Johnson wins a seventh consecutive team title, this time in dramatic fashion; Twin Cities: | Jobi Cool

This was the closest game, which was attended by Mark Fishbach as a coach of Johnson badminton.

“And it was incredible,” he said.

Wednesday’s state title game went down in the broadcast. After the first sets, Washington led four of the seven matches, trying to end the series of titles of successive states. But Johnson roared back and claimed three of the first four finals.

Another meeting was needed to claim another state crown.

“At the same time, to hold three sets to decide on the meeting, we gathered a kind of gathering the team and we talked about one person, but you want to be the cause of the team,” Fishbach said.

The victory came from what might have seemed an unlikely source.

Alexis Syong and Lena Nguen lost in the first set and won the 3rd doubt, winning the sixth school of Washington 4-3 and won the seventh state title in the last 12 years. and 12th overall in program history.

It was surprising, given that one player was played in the duet, who did not play Badminton before this season, and the other, who just rose to the university last week.

“Faster and simply be able to play at a high level and determine the meeting, it was really a special thing,” Fishbach said.

That was the story of Johnson’s season. Injuries and diseases meant that players had to move forward.

The point came to one point when the Johnson coaching headquarters thought to mix his staffs to find different combinations. Instead, governors chose to continue raising the players who would work to earn their chances. That move paid off. Another title is Johnson’s.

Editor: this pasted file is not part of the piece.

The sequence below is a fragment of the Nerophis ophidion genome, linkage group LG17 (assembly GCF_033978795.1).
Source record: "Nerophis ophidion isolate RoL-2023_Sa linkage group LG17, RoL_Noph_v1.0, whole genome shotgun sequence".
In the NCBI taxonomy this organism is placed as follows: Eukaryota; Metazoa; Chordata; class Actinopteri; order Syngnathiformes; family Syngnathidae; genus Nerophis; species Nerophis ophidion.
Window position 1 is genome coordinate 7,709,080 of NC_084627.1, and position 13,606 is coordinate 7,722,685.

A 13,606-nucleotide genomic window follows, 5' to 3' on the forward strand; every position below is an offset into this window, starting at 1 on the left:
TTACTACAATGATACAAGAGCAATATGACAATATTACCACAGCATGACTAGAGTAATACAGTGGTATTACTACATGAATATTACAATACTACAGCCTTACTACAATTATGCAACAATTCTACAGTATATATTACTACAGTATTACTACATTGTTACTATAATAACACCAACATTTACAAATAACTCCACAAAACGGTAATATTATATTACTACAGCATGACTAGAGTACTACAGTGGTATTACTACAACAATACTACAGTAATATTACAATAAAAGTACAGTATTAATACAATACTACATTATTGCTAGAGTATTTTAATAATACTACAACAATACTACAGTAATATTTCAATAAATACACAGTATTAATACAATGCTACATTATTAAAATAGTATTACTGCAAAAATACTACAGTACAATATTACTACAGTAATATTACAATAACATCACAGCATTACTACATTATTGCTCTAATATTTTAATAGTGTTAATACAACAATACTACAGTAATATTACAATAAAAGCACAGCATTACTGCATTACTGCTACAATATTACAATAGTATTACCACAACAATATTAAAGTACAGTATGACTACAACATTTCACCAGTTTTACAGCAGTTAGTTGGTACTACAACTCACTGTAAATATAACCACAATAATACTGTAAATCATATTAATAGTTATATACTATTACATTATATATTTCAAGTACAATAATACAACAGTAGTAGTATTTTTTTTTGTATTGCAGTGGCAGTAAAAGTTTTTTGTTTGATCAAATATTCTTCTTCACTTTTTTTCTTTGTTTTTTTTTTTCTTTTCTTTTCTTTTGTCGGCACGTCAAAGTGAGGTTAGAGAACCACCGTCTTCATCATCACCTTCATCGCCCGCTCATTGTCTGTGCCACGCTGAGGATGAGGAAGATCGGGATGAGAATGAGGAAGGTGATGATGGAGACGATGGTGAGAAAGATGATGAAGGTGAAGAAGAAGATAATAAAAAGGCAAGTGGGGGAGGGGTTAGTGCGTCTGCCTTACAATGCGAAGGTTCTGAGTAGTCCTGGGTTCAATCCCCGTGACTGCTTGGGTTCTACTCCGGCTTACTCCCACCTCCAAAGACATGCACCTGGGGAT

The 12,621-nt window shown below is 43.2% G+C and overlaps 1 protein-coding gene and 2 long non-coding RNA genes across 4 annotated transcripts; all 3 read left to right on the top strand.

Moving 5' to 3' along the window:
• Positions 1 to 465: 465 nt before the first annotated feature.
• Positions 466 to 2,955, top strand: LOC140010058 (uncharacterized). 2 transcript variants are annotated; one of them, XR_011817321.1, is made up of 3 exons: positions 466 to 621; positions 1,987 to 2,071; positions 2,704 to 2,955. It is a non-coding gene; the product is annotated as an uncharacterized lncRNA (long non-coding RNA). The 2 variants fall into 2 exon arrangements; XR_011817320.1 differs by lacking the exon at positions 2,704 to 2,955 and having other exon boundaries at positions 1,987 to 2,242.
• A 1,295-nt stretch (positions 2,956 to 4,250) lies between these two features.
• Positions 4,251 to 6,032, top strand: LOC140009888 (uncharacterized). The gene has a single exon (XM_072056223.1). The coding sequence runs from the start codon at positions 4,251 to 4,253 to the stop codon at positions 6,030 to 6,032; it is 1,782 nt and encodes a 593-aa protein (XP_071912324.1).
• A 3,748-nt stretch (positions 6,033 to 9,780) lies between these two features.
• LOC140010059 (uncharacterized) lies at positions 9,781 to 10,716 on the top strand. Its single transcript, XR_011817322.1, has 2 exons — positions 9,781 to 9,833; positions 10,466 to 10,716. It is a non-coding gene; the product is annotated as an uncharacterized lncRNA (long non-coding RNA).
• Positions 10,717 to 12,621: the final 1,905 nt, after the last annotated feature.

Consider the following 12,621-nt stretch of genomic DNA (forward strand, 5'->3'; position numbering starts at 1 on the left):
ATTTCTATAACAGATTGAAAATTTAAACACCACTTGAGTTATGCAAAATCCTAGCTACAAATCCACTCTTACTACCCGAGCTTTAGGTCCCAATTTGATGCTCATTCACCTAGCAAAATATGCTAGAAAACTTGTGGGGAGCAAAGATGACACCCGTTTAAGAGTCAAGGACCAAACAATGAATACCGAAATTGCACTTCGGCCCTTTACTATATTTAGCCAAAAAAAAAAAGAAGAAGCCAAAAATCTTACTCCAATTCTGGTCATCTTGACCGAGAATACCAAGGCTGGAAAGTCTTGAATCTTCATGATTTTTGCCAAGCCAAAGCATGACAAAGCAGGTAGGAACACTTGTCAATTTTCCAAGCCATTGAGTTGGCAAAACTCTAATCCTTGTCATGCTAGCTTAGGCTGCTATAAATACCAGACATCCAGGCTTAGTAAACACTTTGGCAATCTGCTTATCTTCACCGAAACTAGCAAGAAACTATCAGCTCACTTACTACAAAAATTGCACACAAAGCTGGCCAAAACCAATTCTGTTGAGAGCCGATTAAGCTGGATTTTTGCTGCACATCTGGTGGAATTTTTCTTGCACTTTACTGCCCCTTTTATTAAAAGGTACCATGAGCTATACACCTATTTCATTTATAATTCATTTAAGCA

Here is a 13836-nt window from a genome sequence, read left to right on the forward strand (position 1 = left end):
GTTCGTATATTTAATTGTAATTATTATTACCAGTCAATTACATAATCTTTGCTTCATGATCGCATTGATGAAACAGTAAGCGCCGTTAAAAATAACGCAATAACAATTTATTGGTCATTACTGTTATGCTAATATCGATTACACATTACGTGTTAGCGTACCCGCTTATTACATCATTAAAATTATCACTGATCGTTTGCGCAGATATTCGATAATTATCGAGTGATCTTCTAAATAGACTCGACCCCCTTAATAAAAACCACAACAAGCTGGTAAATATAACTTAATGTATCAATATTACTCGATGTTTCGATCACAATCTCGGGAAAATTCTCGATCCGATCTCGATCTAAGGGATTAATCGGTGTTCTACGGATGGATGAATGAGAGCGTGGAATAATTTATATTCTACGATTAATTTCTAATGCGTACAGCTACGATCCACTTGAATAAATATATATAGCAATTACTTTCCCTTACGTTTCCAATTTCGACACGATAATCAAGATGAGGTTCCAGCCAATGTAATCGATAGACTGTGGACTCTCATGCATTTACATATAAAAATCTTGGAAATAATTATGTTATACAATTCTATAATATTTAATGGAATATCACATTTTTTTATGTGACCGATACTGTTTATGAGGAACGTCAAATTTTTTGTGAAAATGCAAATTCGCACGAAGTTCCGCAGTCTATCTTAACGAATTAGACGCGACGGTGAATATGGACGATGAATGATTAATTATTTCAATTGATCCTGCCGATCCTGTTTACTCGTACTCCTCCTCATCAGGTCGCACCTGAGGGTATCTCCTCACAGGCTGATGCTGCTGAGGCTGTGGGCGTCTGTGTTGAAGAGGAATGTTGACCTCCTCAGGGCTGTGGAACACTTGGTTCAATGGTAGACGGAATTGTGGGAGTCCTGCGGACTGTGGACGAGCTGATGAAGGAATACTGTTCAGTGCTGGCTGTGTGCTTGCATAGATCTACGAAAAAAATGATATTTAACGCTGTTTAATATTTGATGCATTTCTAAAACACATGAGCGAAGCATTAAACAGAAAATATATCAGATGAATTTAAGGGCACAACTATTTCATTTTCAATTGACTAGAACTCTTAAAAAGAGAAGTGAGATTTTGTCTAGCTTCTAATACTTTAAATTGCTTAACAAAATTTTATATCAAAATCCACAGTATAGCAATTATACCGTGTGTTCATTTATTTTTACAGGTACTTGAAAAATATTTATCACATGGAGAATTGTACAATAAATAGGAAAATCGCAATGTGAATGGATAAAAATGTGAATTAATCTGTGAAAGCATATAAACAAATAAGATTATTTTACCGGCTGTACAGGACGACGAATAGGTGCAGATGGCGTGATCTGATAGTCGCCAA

It probably upset everyone present. Johnson is Goliath and everyone else is always waiting for him to fall. Not this year.

Fischbach attributes graduates to Johnson to help stay up to stay. On Wednesday, six students of Johnson, one assistant and five volunteers, were ready to help the coach and maintain a series.

“Young girls are proud of the tradition and see the great girls, and what is the significance of it for them,” he said. “We talk about how everyone is rooting against us, so we have to be with each other. The whole gym cheers when the other girl gets a point and we just have our 10 teammates and graduates; it’s a little different. … That’s our team, that’s what we focus on. We try to block out the noise and just focus on what we’re doing. We work hard and we earn it.”

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